In a market saturated by risk-free comedy, shows such as Eric Meat Has No Proof, Only Memories of Pasta (performed by Ali Brice) can offer a unique appeal. Through a series of characters, he guides us through the eponymous Mr Meat's search for his absconded wife. It's an odd experience, but he sells the oddities convincingly enough that we want to remain in his world of personalities for as long as he's embodying them.
While his abstract style has its charms, it doesn't completely dispel the aforementioned risks that absurdist humour carries: the story is disjointed and the jokes often feel eccentric for the sake of eccentricity. Brice doesn't so much stray into wackiness as envelope his audience in it throughout. He's among the seated observers as often as he is in front of them, to the point where the audience's role is more participatory than spectatory.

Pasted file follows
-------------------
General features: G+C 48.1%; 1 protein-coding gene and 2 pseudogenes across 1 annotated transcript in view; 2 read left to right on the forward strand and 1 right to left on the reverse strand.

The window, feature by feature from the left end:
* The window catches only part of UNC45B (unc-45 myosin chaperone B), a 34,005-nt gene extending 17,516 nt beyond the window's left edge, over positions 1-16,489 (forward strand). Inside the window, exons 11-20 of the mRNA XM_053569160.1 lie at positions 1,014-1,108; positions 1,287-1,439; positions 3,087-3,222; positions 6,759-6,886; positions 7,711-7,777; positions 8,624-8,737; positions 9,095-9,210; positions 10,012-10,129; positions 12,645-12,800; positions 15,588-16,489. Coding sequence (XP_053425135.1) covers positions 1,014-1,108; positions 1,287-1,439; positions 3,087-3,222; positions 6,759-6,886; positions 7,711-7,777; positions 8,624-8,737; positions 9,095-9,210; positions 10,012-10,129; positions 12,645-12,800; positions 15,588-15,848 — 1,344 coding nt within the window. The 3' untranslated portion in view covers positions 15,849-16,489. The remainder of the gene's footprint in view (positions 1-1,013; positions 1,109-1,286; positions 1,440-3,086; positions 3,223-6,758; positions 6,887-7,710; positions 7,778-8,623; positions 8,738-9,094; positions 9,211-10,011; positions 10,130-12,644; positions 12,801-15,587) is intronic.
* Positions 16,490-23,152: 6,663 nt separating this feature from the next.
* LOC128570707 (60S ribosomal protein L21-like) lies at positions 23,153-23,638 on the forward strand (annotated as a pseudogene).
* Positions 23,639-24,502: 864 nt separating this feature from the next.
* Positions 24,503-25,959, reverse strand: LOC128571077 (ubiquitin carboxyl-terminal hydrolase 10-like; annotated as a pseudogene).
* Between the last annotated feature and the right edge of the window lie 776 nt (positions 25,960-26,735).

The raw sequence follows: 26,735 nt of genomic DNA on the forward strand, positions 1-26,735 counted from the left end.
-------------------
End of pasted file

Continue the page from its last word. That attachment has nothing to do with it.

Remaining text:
The voices are lively, the props are inventive and the costumes are charmingly silly, but it's all in service of an unsatisfying plot. It's more a series of successive events than an interconnected storyline, which isn't consolidated by enough witty material. Brice is more a merchant of empathy than humour, and he does succeed in creating instantly intriguing characters. The shortcomings of the show lie in his failure to employ them in aid of any real satire or story, and the result is an array of contrived idiosyncracies dotted among amusing monologues and passable plotting.